Boys and girls come out to play. The moon doth shine as bright as day.
Leave your supper and leave your sleep. And join your playfellows in the street.
Come with a whoop and come with a call. Come with goodwill or not at all.
Up the ladder and down the wall. A hae-penny loaf will serve us all.
ˆ- English nursery rhyme
What a glorious day. It was the first of my annual three-workshop series, the ones I’ve been doing unbroken for 40 years. The whole morning was games, games and yet more games. Who decided that adults needed to stop playing like this? Why don’t workplaces gather and whoop and call and join their colleagues as playfellows in song and dance, circling in cosmic geometric patterns, line formations, partner claps and free spontaneous skipping away from your place and back? So much goodwill released in that room and a physical enactment of every worthy humanitarian and spiritual value one could hope for. So many moments when each blended in to the swooping and swirling movements, joined voices as one large voice, coordinated the different drummers we each march to into a swingin’ groove larger and more powerful than each of its parts alone. And equally times to stand out, to step up and proclaim the unique expressive genius each of us are in full view of the community, refreshing the world with our point of view that no one else can offer in quite the same way.
And isn’t that what art is? At once a wild field to let that little girl and boy we carry inside loose, send her or him hollerin’ with unbridled joy skipping amongst the pretty white daisies, and a safe container with boundaries that protect that vulnerable fragile child, give it a safe haven to leave and return to as its tender psyche feels fit. Indeed, many of the games were structured so that each moved in unison in the comfort of safety of the mother’s arms and then ventured out into the world, taking those needed bold steps away from the mother to the edge of the unknown beckoning horizon, always with the sure knowledge that they could run back to the mother’s welcoming arms before taking the next journey out. This play of going away and coming back ritually enacted in the games, a physical, living metaphor for the life we’re actually living.
In the workshop, I told the story I heard on the radio of the prisoner at San Quentin incarcerated for murder, who attended a drama class the prison offered. He entered the room with his body tattooed from head to toe, symbolic of the full tough-guy armor he had cultivated over his lifetime to protect that frightened little boy who had been wounded by the culture—his family, his school, his life on the streets that demanded hiding for survival. He learned to cover his heart with the impenetrable steel of shutting down feeling and in that setting, who can blame him? But of course, it led to trouble and hanging out with other armored peers and ended with him murdering someone.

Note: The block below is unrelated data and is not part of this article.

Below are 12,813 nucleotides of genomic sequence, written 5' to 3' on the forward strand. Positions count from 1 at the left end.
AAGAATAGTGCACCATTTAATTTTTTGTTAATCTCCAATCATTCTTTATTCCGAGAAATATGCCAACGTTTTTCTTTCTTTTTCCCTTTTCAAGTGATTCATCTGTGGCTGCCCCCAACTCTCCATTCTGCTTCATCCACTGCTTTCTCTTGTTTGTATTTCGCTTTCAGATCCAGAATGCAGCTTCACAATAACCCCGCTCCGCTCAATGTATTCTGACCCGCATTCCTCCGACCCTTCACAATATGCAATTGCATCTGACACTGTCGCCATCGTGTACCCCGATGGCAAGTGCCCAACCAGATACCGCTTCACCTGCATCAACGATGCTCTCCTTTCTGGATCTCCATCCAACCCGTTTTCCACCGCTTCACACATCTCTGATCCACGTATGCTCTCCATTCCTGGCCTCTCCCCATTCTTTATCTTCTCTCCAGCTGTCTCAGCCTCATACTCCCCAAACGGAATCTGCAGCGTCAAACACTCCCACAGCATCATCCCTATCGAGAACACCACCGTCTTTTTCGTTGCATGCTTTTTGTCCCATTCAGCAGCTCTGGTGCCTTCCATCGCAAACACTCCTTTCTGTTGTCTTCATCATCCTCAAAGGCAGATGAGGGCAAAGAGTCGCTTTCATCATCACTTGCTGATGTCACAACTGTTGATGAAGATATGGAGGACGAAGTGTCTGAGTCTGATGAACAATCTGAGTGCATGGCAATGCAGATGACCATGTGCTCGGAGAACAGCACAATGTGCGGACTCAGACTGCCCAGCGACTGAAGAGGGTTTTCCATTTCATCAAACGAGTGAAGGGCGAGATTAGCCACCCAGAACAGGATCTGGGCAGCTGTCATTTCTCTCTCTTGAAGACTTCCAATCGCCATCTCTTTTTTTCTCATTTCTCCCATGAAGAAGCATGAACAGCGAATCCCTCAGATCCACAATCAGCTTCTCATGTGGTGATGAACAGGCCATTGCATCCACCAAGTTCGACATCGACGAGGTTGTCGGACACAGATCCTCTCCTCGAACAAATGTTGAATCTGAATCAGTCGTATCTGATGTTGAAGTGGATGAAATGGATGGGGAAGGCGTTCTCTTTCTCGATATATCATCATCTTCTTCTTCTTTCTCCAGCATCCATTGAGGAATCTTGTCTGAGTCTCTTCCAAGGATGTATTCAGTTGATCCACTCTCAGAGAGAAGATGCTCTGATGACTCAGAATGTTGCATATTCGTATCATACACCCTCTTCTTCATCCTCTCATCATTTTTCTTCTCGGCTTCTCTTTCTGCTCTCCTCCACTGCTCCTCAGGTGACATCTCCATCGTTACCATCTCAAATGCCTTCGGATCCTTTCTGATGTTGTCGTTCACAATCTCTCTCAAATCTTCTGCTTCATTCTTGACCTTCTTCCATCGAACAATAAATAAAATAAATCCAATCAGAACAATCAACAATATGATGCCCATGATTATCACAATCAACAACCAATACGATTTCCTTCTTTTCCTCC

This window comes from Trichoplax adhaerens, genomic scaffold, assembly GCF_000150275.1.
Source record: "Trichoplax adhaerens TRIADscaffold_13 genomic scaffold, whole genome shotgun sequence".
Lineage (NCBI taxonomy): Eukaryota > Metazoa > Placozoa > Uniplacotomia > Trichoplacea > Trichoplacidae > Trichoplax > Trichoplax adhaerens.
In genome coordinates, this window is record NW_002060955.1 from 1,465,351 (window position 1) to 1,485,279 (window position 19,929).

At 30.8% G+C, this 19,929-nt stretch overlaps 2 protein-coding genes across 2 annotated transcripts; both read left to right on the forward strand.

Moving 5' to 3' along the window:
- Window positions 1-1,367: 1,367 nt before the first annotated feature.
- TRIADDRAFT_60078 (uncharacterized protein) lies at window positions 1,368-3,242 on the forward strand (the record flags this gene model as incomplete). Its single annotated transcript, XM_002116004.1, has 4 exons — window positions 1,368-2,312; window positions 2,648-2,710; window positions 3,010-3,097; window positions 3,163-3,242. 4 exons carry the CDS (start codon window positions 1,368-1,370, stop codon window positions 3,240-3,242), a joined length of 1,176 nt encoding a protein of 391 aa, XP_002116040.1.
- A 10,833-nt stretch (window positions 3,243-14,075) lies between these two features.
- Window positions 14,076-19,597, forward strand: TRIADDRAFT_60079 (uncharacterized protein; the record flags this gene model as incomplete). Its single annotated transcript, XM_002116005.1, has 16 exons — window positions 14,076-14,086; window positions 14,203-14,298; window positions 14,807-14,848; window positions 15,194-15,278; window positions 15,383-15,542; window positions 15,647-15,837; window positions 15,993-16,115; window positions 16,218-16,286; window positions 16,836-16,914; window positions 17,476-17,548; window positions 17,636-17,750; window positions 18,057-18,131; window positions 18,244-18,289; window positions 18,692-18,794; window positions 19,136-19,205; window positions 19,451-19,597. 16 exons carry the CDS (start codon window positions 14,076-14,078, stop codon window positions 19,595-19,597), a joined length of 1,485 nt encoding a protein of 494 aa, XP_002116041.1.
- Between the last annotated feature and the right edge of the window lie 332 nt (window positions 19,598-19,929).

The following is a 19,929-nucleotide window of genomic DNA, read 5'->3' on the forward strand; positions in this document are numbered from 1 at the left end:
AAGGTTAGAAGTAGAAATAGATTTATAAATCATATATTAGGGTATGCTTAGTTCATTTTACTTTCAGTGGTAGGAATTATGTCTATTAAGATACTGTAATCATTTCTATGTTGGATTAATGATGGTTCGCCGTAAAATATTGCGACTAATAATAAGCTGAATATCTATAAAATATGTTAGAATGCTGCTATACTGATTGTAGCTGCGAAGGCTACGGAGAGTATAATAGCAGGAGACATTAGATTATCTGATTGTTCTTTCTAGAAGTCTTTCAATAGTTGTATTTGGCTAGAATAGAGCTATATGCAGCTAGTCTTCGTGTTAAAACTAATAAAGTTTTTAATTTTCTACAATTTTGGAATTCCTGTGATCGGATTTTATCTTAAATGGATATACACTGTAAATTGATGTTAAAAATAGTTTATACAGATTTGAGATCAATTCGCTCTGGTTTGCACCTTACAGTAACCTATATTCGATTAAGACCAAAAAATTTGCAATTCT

That’s the person he brought to drama class and slowly realized that no one in that class was interested in that guy. They wanted to see the other one, the one hiding quaking with fear and alone and miserable in some tiny corner of his heart. Bit by bit, he felt safe enough to feed that little boy a few crumbs of bread and then whole meals and gain enough trust that he would come out and stand up and step forward and speak. All through the jeweled speech of Shakespeare in the realm of the artistic imagination. To hear this man describe his transformation left me breathless with amazement— it’s never too late to make friends with that child we carry inside. And art is one of the best paths to walk on with the little fellow.
Expressive Body, Open Heart, Flexible Mind is the title of my workshop series and is designed to help teachers set the bar high in using our work to keep actual children’s spirit well-fed and nourished so there’s no need to go into hiding. While so many keep blabbering on about how good music is for kids’ math scores, I try to re-direct the conversation to the real power of art, the part that can make or break a person’s life and even when broken, can help restore and heal even a hard-hearted murderer at San Quentin. That’s the conversation we should be having. Instead we get distracted by how to use Smart boards or whether kids should learn 6/8 meter before 3/ 4
I love speaking like this at the workshops I’m privileged to give. I get inspired by the energy of the room and the quite beautiful dance, movement, singing and music I get to witness in these dedicated music teachers giving up Saturday on behalf of teaching their kids better. After the great fun of the games, they get pin-drop silent as I talk, listening from some deep part of themselves now opened from what we’ve just done. And then we jump up and go at it again—“Here we go loopty-loo, here we go loopy li…”
The Incredible String Band decades ago did a version of “Boys and girls come out to play” and added a chorus:
“Farewell sorrow. Praise God the open door. I ain’t got no home in this world anymore.”
That’s the delicious feeling of freedom that can come simply from circling around the Mulberry Bush with a bunch of colleagues fast becoming friends. That workaday world of toil, drudgery, ill-will, paying attention to all the wrong things, the one that sends our little boy or girl, into hiding, that’s the world we leave behind as we dance through the open door to the freedom we were meant for.
Next workshop is January. Come play with us!